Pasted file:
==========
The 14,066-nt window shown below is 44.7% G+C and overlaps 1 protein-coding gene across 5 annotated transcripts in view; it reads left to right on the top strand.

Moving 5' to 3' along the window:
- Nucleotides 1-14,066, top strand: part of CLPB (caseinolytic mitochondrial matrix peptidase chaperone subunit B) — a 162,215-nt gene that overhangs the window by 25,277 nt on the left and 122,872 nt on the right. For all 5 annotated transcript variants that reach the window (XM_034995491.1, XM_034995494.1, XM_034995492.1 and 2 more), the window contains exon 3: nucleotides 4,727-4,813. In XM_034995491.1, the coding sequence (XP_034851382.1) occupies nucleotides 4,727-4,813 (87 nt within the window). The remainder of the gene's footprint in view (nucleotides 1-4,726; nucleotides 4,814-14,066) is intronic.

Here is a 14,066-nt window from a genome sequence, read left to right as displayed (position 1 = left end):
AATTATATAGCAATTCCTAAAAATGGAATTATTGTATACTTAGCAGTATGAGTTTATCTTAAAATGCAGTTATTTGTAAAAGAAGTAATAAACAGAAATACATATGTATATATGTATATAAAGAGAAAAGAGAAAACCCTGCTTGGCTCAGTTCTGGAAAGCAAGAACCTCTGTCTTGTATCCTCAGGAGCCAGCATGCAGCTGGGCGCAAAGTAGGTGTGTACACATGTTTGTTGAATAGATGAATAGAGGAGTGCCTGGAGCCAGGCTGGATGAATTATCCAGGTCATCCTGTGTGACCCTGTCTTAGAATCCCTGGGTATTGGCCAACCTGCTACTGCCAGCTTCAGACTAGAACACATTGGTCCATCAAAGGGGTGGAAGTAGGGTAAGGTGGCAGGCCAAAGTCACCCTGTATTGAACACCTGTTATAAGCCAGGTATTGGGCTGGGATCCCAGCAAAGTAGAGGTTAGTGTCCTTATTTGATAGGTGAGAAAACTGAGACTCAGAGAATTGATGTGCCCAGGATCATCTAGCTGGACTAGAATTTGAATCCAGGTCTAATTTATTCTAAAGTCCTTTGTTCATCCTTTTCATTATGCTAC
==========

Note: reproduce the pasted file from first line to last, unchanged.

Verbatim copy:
The 14,066-nt window shown below is 44.7% G+C and overlaps 1 protein-coding gene across 5 annotated transcripts in view; it reads left to right on the top strand.

Moving 5' to 3' along the window:
- Nucleotides 1-14,066, top strand: part of CLPB (caseinolytic mitochondrial matrix peptidase chaperone subunit B) — a 162,215-nt gene that overhangs the window by 25,277 nt on the left and 122,872 nt on the right. For all 5 annotated transcript variants that reach the window (XM_034995491.1, XM_034995494.1, XM_034995492.1 and 2 more), the window contains exon 3: nucleotides 4,727-4,813. In XM_034995491.1, the coding sequence (XP_034851382.1) occupies nucleotides 4,727-4,813 (87 nt within the window). The remainder of the gene's footprint in view (nucleotides 1-4,726; nucleotides 4,814-14,066) is intronic.

Here is a 14,066-nt window from a genome sequence, read left to right as displayed (position 1 = left end):
AATTATATAGCAATTCCTAAAAATGGAATTATTGTATACTTAGCAGTATGAGTTTATCTTAAAATGCAGTTATTTGTAAAAGAAGTAATAAACAGAAATACATATGTATATATGTATATAAAGAGAAAAGAGAAAACCCTGCTTGGCTCAGTTCTGGAAAGCAAGAACCTCTGTCTTGTATCCTCAGGAGCCAGCATGCAGCTGGGCGCAAAGTAGGTGTGTACACATGTTTGTTGAATAGATGAATAGAGGAGTGCCTGGAGCCAGGCTGGATGAATTATCCAGGTCATCCTGTGTGACCCTGTCTTAGAATCCCTGGGTATTGGCCAACCTGCTACTGCCAGCTTCAGACTAGAACACATTGGTCCATCAAAGGGGTGGAAGTAGGGTAAGGTGGCAGGCCAAAGTCACCCTGTATTGAACACCTGTTATAAGCCAGGTATTGGGCTGGGATCCCAGCAAAGTAGAGGTTAGTGTCCTTATTTGATAGGTGAGAAAACTGAGACTCAGAGAATTGATGTGCCCAGGATCATCTAGCTGGACTAGAATTTGAATCCAGGTCTAATTTATTCTAAAGTCCTTTGTTCATCCTTTTCATTATGCTAC